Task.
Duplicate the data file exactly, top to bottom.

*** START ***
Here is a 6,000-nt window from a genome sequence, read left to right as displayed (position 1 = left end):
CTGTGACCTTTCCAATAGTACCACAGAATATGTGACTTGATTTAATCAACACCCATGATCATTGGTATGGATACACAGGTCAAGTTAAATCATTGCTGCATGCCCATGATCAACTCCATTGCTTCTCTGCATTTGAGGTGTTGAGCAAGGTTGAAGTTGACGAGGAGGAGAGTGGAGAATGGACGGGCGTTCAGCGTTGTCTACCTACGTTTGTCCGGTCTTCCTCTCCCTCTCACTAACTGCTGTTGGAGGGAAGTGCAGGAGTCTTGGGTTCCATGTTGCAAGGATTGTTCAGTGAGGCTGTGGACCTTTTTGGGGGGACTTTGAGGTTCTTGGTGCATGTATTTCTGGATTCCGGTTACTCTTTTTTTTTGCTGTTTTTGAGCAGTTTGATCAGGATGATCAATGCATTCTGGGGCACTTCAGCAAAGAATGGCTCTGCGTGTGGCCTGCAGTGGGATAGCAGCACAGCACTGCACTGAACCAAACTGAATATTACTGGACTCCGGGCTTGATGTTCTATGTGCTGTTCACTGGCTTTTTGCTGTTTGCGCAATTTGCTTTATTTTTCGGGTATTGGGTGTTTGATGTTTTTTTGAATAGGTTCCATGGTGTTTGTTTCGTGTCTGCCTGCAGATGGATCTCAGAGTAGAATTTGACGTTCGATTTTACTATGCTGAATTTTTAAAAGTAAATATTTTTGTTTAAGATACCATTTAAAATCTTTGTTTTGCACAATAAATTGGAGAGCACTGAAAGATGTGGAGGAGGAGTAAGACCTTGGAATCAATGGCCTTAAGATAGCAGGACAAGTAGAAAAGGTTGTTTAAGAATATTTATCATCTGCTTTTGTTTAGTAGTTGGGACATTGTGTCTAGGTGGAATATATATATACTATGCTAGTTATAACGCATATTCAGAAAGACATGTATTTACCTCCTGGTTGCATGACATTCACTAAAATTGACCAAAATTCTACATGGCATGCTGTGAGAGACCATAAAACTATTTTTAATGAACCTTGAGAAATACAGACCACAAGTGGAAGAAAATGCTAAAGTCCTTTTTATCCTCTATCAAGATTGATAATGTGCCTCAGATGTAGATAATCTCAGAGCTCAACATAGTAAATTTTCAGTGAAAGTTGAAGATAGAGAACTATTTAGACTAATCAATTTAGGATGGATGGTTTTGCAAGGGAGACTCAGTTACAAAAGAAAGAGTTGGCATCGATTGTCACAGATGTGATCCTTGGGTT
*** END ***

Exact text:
Here is a 6,000-nt window from a genome sequence, read left to right as displayed (position 1 = left end):
CTGTGACCTTTCCAATAGTACCACAGAATATGTGACTTGATTTAATCAACACCCATGATCATTGGTATGGATACACAGGTCAAGTTAAATCATTGCTGCATGCCCATGATCAACTCCATTGCTTCTCTGCATTTGAGGTGTTGAGCAAGGTTGAAGTTGACGAGGAGGAGAGTGGAGAATGGACGGGCGTTCAGCGTTGTCTACCTACGTTTGTCCGGTCTTCCTCTCCCTCTCACTAACTGCTGTTGGAGGGAAGTGCAGGAGTCTTGGGTTCCATGTTGCAAGGATTGTTCAGTGAGGCTGTGGACCTTTTTGGGGGGACTTTGAGGTTCTTGGTGCATGTATTTCTGGATTCCGGTTACTCTTTTTTTTTGCTGTTTTTGAGCAGTTTGATCAGGATGATCAATGCATTCTGGGGCACTTCAGCAAAGAATGGCTCTGCGTGTGGCCTGCAGTGGGATAGCAGCACAGCACTGCACTGAACCAAACTGAATATTACTGGACTCCGGGCTTGATGTTCTATGTGCTGTTCACTGGCTTTTTGCTGTTTGCGCAATTTGCTTTATTTTTCGGGTATTGGGTGTTTGATGTTTTTTTGAATAGGTTCCATGGTGTTTGTTTCGTGTCTGCCTGCAGATGGATCTCAGAGTAGAATTTGACGTTCGATTTTACTATGCTGAATTTTTAAAAGTAAATATTTTTGTTTAAGATACCATTTAAAATCTTTGTTTTGCACAATAAATTGGAGAGCACTGAAAGATGTGGAGGAGGAGTAAGACCTTGGAATCAATGGCCTTAAGATAGCAGGACAAGTAGAAAAGGTTGTTTAAGAATATTTATCATCTGCTTTTGTTTAGTAGTTGGGACATTGTGTCTAGGTGGAATATATATATACTATGCTAGTTATAACGCATATTCAGAAAGACATGTATTTACCTCCTGGTTGCATGACATTCACTAAAATTGACCAAAATTCTACATGGCATGCTGTGAGAGACCATAAAACTATTTTTAATGAACCTTGAGAAATACAGACCACAAGTGGAAGAAAATGCTAAAGTCCTTTTTATCCTCTATCAAGATTGATAATGTGCCTCAGATGTAGATAATCTCAGAGCTCAACATAGTAAATTTTCAGTGAAAGTTGAAGATAGAGAACTATTTAGACTAATCAATTTAGGATGGATGGTTTTGCAAGGGAGACTCAGTTACAAAAGAAAGAGTTGGCATCGATTGTCACAGATGTGATCCTTGGGTT